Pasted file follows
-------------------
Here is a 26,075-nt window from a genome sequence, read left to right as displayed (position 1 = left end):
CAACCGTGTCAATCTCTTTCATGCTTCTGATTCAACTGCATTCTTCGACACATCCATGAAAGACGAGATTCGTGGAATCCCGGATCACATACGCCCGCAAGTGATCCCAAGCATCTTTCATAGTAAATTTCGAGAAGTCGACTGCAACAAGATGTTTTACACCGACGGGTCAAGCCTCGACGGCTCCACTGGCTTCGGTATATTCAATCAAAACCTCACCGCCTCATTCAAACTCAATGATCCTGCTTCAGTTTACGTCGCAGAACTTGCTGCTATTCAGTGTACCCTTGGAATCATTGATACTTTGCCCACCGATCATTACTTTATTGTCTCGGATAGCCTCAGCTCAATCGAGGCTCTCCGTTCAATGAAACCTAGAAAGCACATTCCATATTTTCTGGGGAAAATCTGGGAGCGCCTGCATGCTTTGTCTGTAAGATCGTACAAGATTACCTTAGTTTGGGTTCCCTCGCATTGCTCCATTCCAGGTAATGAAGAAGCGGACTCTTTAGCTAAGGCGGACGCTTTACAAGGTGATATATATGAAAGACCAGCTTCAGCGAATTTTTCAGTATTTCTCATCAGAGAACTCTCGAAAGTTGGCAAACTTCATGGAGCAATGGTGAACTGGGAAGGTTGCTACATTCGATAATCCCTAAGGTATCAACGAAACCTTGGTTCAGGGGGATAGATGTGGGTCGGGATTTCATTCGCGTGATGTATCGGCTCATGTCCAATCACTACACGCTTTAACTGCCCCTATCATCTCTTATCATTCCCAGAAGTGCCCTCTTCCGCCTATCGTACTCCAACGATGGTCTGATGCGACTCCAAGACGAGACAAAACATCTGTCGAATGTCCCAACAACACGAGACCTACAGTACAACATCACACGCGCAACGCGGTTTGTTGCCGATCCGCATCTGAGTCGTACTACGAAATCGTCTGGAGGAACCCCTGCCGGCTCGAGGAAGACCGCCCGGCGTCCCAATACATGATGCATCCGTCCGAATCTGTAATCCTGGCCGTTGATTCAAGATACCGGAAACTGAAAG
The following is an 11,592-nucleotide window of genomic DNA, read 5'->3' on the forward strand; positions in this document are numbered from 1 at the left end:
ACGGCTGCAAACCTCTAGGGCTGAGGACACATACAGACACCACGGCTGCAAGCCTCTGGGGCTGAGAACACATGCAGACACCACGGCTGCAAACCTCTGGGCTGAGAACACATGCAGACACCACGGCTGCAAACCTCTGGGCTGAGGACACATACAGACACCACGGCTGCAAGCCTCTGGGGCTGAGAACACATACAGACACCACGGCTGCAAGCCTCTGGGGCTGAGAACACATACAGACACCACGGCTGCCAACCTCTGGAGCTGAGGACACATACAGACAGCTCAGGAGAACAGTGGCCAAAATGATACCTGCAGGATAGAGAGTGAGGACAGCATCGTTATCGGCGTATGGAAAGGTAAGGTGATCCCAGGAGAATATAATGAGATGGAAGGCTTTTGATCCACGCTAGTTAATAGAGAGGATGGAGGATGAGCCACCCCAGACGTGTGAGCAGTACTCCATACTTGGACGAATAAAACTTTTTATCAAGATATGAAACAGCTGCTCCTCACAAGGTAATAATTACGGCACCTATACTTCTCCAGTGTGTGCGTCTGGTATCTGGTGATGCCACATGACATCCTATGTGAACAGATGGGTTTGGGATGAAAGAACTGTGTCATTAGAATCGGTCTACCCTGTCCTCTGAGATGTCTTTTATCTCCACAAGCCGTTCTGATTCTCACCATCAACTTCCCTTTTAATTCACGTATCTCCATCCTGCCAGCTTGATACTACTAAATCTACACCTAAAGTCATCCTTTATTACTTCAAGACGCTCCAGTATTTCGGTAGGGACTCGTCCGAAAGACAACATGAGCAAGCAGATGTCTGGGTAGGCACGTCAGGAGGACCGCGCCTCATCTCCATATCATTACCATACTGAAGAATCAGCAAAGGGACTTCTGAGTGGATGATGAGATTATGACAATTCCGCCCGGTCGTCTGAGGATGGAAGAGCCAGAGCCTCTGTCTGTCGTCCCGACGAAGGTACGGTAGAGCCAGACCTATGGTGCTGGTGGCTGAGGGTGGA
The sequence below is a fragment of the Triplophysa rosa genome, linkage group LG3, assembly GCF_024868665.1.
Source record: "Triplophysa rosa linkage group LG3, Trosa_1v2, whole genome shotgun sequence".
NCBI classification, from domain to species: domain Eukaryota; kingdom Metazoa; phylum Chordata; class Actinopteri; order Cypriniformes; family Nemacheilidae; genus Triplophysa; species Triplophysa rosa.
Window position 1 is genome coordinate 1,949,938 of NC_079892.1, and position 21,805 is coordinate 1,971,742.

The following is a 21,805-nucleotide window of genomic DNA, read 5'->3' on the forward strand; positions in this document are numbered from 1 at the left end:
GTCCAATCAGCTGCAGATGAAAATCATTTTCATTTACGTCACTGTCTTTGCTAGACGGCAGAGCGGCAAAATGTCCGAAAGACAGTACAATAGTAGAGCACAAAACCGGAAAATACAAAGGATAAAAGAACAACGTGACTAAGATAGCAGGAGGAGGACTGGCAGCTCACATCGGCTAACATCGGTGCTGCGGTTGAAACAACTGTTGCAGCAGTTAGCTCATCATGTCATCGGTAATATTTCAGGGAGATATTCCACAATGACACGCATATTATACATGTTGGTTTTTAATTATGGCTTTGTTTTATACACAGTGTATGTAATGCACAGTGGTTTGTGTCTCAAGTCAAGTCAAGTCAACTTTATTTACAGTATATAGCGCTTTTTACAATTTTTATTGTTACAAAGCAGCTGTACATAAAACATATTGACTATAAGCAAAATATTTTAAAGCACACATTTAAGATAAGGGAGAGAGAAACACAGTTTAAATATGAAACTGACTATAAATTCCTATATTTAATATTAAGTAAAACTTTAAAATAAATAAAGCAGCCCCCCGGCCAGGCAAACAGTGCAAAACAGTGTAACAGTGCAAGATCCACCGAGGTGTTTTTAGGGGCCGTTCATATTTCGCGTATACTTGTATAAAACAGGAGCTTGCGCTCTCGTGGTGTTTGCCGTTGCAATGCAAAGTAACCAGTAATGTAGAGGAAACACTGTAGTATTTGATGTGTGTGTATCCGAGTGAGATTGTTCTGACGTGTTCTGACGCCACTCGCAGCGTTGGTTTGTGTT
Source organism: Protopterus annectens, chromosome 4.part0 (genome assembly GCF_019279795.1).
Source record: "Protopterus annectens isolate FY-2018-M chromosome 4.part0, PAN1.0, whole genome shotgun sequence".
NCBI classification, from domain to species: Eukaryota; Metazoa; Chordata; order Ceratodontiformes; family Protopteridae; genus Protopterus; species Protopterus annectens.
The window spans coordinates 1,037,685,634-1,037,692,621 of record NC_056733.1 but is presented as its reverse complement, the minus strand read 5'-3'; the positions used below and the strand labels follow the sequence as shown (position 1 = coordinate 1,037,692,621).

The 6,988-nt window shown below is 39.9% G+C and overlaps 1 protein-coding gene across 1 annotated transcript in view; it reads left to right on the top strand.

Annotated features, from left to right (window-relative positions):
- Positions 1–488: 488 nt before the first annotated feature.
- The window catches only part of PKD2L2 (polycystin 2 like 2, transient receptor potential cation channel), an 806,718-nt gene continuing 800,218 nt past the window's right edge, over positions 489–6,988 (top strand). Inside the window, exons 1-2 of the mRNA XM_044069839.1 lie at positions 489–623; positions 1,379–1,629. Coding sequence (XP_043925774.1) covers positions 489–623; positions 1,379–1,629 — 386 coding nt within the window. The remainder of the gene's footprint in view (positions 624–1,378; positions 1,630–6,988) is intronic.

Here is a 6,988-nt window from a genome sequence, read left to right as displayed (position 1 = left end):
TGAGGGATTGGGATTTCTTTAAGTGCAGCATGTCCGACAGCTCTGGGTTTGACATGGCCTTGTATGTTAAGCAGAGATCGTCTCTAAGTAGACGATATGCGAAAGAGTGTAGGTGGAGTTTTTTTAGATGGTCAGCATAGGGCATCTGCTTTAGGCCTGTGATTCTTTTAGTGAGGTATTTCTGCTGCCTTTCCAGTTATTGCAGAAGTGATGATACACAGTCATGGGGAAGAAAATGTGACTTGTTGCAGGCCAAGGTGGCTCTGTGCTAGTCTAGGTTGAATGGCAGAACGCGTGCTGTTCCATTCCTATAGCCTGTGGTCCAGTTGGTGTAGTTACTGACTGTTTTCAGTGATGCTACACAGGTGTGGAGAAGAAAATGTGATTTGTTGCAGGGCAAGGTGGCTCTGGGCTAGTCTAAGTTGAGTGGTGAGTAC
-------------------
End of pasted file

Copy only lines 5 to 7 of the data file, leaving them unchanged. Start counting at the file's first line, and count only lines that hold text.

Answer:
The sequence below is a fragment of the Triplophysa rosa genome, linkage group LG3, assembly GCF_024868665.1.
Source record: "Triplophysa rosa linkage group LG3, Trosa_1v2, whole genome shotgun sequence".
NCBI classification, from domain to species: domain Eukaryota; kingdom Metazoa; phylum Chordata; class Actinopteri; order Cypriniformes; family Nemacheilidae; genus Triplophysa; species Triplophysa rosa.